The Diagnosis of Polycystic Ovary Syndrome: The Criteria Are Insufficiently Robust for Clinical Research

Julian H. Barth; Ephia Yasmin; Adam H. Balen


Clin Endocrinol. 2007;67(6):811-815. 

In This Article

Summary and Introduction

Polycystic ovary syndrome (PCOS) is a common disorder but has considerable phenotypic variability and this has led to controversy over its exact definition and diagnosis. The objective of this study was to review the recently proposed diagnostic criteria to determine whether they were sufficiently robust for clinical and research practise. We have reviewed the literature pertaining to clinical measurement and quality of laboratory analysis in relation to clinical and biochemical hyperandrogenism. The recently published statements regarding the diagnosis of PCOS assume that the clinical, laboratory and imaging studies are dichotomous variables, without considering the effect of observer subjectivity or measurement variability on the outcome. The data suggest that there is considerable uncertainty of all measurements and lack of clarity of the definition of the term ‘hyperandrogenaemia' which can lead to misdiagnosis. The current diagnostic strategies for PCOS are defined too vaguely to ascertain that individuals fit the definition of the syndrome. A pragmatic approach may be taken in the management of an individual depending upon her particular symptoms and needs. However, research into the epidemiology, pathophysiology and treatment of PCOS will require the production of robust definitions of the diagnostic criteria. We propose specific criteria that would answer the criticisms that we have raised.

The evolution of the polycystic ovary syndrome (PCOS) has followed a typical career in medical folklore. Initially there were the case reports, then a brief case series and after an appropriate gestation came the recommendations, guidelines and consensus statements. However, as the spectrum and the implications of the syndrome have become better understood, so the poorly defined margins of the syndrome have led to a degree of unravelling of the consensus, not to mention confusion amongst gynaecologists and endocrinologists.[1]

The original case series of Stein and Leventhal described seven women with two apparent phenotypes, all of whom had enlarged polycystic ovaries and amenorrhoea.[2] Over the years, this has been distilled down to a definition that encompasses chronic anovulation and hyperandrogenism after all other causes of irregular menses had been excluded. This definition reached a consensus supported by the National Institutes of Health (NIH) in 1990 even though in Europe and Australasia ovarian imaging had become an important component in the diagnosis, largely because ovarian morphology was part of the original disease description. Despite a high degree of concordance between the NIH consensus and the European addition of ovarian imaging, it became necessary to try to gain transatlantic harmony with a new consensus held under the auspices of the European Society for Human Reproduction and Embryology and the American Society for Reproductive Medicine (ESHRE/ASRM) which resulted in what are known as the Rotterdam criteria.[3]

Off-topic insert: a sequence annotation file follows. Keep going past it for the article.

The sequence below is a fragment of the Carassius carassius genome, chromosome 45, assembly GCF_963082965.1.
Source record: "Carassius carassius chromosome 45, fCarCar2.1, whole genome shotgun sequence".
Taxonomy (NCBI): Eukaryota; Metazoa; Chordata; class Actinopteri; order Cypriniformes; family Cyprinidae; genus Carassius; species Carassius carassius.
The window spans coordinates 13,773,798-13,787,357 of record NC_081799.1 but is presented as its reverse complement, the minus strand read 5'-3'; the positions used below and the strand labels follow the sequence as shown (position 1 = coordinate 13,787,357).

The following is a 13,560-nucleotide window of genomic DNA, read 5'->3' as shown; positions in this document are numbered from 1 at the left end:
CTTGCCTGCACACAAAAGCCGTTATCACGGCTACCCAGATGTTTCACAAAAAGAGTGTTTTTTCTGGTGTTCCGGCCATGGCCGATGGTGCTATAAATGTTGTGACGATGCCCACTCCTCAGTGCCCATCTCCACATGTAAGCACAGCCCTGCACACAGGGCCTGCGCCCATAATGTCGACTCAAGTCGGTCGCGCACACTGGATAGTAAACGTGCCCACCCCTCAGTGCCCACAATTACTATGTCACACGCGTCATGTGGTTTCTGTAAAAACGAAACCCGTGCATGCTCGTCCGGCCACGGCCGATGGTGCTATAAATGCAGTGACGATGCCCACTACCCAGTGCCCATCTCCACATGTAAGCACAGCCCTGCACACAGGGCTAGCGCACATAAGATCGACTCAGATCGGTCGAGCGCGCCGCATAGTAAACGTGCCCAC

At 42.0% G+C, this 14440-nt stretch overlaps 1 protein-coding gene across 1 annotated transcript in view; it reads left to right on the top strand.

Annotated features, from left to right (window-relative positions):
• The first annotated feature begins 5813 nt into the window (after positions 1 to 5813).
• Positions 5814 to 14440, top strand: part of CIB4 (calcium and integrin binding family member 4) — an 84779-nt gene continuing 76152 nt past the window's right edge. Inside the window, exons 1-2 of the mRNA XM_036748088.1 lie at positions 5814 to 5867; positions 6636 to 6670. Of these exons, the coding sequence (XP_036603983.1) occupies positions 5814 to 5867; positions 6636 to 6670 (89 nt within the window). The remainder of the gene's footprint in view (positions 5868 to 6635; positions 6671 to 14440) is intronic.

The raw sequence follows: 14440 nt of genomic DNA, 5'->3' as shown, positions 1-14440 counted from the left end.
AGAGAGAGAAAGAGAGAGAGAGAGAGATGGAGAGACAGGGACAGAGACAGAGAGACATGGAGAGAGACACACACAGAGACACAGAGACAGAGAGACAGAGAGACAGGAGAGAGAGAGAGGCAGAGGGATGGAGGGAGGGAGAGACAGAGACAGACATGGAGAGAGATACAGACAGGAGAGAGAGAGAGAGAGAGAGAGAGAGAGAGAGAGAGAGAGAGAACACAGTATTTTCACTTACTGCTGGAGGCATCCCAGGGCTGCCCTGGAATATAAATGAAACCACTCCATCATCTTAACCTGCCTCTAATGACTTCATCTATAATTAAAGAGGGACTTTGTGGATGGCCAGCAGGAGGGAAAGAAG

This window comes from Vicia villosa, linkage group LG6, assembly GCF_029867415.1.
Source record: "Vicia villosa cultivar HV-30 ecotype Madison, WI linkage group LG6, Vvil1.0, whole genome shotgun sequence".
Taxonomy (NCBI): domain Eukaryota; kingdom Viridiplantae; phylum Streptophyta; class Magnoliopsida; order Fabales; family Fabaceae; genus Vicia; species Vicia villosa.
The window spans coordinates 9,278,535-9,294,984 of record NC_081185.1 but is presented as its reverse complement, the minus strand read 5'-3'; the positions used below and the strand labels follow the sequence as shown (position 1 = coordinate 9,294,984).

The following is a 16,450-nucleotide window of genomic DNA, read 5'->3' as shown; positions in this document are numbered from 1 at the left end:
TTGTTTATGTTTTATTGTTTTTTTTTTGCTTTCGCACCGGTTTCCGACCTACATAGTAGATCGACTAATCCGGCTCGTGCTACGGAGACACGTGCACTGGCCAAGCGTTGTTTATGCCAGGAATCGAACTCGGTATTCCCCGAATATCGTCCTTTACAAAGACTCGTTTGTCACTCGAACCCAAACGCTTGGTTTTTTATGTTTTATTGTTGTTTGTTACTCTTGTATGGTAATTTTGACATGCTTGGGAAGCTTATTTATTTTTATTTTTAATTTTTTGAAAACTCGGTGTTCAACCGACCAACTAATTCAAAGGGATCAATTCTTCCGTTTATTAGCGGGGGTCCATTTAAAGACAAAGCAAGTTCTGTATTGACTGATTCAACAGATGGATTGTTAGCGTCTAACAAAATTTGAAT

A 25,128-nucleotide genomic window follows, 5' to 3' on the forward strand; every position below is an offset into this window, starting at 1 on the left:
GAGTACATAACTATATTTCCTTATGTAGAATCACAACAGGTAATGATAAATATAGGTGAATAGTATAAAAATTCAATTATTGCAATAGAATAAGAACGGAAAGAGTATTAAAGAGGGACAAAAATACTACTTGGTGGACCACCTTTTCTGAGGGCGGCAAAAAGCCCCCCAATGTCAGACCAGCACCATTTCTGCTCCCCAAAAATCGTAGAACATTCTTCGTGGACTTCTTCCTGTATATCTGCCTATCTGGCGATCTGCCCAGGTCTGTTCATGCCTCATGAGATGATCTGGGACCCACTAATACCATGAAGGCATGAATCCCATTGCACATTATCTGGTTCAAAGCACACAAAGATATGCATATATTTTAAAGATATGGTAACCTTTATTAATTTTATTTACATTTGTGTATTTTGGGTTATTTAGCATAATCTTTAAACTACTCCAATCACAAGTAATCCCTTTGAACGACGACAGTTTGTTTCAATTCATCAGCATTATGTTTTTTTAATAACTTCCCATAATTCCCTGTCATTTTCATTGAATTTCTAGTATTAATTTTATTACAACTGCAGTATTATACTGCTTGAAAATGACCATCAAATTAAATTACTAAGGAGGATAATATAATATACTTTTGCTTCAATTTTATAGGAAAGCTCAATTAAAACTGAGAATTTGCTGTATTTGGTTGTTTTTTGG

The proposal agreed in Rotterdam was that PCOS should be diagnosed on the basis of the presence of two out of the following three features: oligo- or anovulation, clinical and/or biochemical hyperandrogenism and polycystic ovaries. This has therefore created the possibility of several phenotypes and the recognition that PCOS is a syndrome with heterogeneity in its constellation of features. This has led to some disagreement[4,5] and a series of studies considering the phenotypes of PCOS that have been added to the syndrome which have had the effect of increasing the patient base by a factor of approximately 20%[6] compared with the NIH consensus and is more in line with European prevalence data.[7] Indeed, there has been a subsequent position statement from the Androgen Excess Society trying to bond the NIH and Rotterdam positions.[8] It is generally recognized that the Rotterdam consensus criteria now include women with PCOS who have a milder disease and are also less likely to be overweight[6] (see Table 1 ).

We feel that a major aspect of PCOS that has not been given adequate emphasis is in the metrics of the diagnostic characteristics. Although these are well known, are they sufficiently defined so as to be the anchors for diagnosis? Are they repeatable, robust and sufficiently reliable to allow data from one study to be compared with another? We believe they are not.


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